BART looks to increase unarmed crisis staff as part of progressive police bureau

SAN FRANCISCO (KGO) -- BART Police have announced a new plan to increase the number of crisis intervention specialists at stations throughout their system.

The plan, discussed at the BART Board of Directors meeting on Thursday, is an expansion of a program first announced last year under the newly formed Progressive Policing and Community Engagement Bureau.

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In total, BART Police plan to employ 20 crisis intervention specialists along with 10 other unarmed police ambassadors. The bureau will also include 10 sworn officers.

The teams will consist of two crisis specialists and one sworn officer, spread across five different stations in two shifts.

At the meeting on Thursday, BART staff unveiled data showing the types of calls that BART Police responded to in 2020. While officers responded to 4,660 incidents of crime, that was only 8% of overall dispatches. The biggest type of response was for "wellbeing and medical assistance," which comprised 39% of all calls.

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"Continuing to grow our progressive policing bureau with more crisis intervention specialists is critical," said Janice Li, a member of the BART Board of Directors.

The reasons behind the program seem to be multifaceted. Instead of hiring more sworn police officers, board members in support of the program hoped the addition of unarmed, but uniformed personnel would make riders feel safer.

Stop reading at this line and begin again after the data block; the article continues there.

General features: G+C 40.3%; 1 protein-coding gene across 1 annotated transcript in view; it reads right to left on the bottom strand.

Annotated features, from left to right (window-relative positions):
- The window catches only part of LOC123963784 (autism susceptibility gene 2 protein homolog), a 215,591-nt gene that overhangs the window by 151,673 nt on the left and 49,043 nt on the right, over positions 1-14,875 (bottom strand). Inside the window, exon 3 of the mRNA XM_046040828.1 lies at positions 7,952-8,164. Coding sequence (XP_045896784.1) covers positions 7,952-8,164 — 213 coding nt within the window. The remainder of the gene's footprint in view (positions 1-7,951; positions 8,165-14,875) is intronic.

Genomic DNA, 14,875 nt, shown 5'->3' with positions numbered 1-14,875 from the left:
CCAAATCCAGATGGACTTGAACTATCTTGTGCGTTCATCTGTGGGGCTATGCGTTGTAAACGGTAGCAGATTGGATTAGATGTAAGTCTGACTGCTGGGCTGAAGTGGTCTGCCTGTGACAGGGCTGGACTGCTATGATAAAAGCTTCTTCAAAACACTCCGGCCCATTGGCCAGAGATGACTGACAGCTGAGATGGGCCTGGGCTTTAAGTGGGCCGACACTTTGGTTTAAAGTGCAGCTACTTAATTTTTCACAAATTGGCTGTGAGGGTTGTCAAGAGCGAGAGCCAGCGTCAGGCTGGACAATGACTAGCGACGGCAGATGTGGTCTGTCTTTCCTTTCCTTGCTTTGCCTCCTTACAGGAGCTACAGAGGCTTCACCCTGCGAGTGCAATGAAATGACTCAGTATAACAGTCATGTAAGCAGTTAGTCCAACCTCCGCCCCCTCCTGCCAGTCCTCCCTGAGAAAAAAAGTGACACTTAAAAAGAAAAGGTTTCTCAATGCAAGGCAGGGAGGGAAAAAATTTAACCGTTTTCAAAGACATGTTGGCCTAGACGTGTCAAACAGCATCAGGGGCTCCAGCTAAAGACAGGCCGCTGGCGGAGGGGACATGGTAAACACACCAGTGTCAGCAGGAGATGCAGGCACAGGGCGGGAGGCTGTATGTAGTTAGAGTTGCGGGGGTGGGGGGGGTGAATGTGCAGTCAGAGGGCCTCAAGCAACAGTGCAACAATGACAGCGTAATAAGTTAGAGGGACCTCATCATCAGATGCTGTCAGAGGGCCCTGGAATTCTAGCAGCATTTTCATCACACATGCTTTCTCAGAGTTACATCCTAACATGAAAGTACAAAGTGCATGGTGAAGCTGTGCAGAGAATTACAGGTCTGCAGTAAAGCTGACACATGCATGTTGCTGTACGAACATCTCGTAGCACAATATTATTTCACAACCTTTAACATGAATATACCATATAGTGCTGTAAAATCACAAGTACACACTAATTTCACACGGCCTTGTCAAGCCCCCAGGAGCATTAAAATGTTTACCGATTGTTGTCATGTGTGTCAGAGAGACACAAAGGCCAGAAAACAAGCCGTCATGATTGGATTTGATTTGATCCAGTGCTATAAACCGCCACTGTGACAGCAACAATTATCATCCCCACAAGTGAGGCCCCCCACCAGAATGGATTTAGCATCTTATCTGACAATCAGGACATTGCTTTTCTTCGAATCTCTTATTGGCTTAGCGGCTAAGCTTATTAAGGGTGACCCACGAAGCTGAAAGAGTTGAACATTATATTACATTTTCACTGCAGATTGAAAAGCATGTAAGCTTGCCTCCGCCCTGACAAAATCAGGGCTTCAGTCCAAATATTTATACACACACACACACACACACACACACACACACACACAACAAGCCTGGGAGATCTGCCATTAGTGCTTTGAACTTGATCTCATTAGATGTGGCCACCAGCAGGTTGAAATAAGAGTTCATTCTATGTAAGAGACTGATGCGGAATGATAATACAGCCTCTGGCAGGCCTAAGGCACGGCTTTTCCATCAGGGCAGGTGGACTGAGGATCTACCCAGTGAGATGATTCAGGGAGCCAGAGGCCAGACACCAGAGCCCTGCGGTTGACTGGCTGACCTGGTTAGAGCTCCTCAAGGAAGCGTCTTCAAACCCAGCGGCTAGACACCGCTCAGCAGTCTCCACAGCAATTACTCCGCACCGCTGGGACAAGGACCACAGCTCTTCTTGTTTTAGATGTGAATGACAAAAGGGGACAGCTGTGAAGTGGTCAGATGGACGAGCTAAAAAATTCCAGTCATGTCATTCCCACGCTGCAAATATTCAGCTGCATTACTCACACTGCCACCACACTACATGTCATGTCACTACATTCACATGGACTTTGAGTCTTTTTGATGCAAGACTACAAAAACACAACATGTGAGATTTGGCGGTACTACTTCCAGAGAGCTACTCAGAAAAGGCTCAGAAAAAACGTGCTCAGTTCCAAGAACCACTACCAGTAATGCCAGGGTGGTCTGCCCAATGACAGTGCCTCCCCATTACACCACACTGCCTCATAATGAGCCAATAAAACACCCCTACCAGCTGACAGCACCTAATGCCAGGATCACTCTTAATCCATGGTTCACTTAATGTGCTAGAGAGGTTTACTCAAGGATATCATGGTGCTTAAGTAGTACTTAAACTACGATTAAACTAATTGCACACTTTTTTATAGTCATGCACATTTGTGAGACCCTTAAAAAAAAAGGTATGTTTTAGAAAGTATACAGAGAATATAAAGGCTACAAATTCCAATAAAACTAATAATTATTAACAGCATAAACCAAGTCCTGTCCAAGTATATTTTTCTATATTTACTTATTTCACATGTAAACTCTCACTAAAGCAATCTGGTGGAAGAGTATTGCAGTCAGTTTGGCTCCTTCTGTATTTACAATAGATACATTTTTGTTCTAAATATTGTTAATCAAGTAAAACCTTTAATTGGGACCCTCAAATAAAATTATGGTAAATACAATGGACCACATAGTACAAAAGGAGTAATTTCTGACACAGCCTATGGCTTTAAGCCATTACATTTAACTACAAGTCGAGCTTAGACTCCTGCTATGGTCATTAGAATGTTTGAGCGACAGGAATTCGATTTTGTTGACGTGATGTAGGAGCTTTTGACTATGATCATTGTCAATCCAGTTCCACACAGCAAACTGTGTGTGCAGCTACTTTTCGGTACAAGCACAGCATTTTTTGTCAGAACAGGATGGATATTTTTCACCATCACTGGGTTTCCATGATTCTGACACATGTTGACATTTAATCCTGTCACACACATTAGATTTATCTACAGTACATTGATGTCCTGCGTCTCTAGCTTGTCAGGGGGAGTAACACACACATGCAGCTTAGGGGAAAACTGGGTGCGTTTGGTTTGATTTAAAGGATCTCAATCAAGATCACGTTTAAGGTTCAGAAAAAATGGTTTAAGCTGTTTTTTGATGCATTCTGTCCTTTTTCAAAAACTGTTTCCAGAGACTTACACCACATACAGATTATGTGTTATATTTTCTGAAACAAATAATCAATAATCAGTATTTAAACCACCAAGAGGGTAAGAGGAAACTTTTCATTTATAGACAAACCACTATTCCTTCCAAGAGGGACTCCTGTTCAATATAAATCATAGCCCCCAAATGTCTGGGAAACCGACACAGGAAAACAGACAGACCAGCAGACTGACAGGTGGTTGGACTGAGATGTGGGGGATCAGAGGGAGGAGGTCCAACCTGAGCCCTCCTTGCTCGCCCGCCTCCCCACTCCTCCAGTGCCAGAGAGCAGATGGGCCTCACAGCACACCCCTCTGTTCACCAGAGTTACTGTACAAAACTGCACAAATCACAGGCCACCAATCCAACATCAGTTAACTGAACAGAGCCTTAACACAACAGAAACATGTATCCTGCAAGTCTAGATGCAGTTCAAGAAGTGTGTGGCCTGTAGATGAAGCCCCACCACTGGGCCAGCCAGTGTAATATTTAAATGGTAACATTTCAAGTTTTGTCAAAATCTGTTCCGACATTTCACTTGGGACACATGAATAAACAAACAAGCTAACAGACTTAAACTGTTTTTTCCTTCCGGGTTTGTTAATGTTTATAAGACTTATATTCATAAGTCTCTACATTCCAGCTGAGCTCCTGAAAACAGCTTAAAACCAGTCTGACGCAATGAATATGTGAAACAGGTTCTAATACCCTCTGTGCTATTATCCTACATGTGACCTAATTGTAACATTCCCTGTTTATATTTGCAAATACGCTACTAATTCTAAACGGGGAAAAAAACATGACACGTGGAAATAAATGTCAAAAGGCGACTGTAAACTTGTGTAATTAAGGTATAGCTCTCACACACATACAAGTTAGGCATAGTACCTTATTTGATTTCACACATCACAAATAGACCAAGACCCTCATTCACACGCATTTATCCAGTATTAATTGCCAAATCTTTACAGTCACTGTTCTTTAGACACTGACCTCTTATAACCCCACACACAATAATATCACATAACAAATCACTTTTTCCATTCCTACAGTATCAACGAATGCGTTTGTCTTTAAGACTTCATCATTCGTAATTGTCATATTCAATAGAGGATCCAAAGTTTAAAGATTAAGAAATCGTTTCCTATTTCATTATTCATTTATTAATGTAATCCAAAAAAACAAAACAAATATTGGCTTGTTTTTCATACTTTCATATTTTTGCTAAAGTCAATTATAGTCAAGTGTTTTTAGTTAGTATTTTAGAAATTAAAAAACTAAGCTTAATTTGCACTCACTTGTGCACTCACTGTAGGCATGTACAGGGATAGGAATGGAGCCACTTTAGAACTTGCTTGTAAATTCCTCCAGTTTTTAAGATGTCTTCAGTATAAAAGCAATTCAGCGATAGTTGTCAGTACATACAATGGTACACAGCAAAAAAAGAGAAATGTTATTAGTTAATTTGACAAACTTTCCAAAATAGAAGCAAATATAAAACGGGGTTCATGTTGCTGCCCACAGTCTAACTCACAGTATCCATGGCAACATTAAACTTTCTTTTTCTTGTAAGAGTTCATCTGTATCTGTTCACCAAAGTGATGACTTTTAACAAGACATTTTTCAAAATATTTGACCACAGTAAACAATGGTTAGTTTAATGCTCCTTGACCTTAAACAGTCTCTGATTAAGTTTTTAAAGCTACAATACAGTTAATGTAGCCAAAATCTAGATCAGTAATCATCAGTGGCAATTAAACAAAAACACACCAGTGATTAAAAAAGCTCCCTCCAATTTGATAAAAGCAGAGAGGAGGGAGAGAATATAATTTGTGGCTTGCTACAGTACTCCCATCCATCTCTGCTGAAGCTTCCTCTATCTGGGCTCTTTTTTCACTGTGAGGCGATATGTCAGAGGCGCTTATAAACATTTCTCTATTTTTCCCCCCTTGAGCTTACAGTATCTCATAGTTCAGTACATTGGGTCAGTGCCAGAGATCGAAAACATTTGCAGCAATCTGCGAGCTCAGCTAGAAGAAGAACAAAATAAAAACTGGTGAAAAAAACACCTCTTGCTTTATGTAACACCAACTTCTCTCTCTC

"We know some of our riders are unhappy about their experience on BART and what we've been doing hasn't been working," said Vice President of the board, Rebecca Saltzman.

With a team trained to deal with mental health emergencies and homeless outreach, the crisis intervention specialists will also work as case managers, communicating with county and nonprofit agencies as needed.

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The goal is not only to have staff available to de-escalate certain situations, but to allow for sworn police officers to spend more time responding to crime.

"This lets our police respond to crime. That is more than enough for our department to do," said Bevan Duffy, member of the BART Board of Directors.

If successful, the end result could end up having a positive impact on ridership which had been declining since 2017.

"This approach is going to give us the best attempt to bring back our ridership," added Duffy.

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While there was broad acknowledgement by the board that issues of crime, homelessness and drug use need to be addressed, Director Debora Allen was skeptical of the plan.

"We are in the middle of a financial crisis. I think we have to be reasonable about some of these proposals," she said, referring to a projected $300 million budget deficit.

While aspects of the plan have been in place since February, she also questioned how BART Police would be be able to measure success of the program.

"I am concerned about embarking on pilot that is rather experimental," said Allen.

CORRECTION: The video version of this story states 10 crisis intervention specialists have already been hired, which is incorrect. BART Police have hired 10 ambassadors, but as of January 2021, they have not yet hired any crisis intervention specialists.

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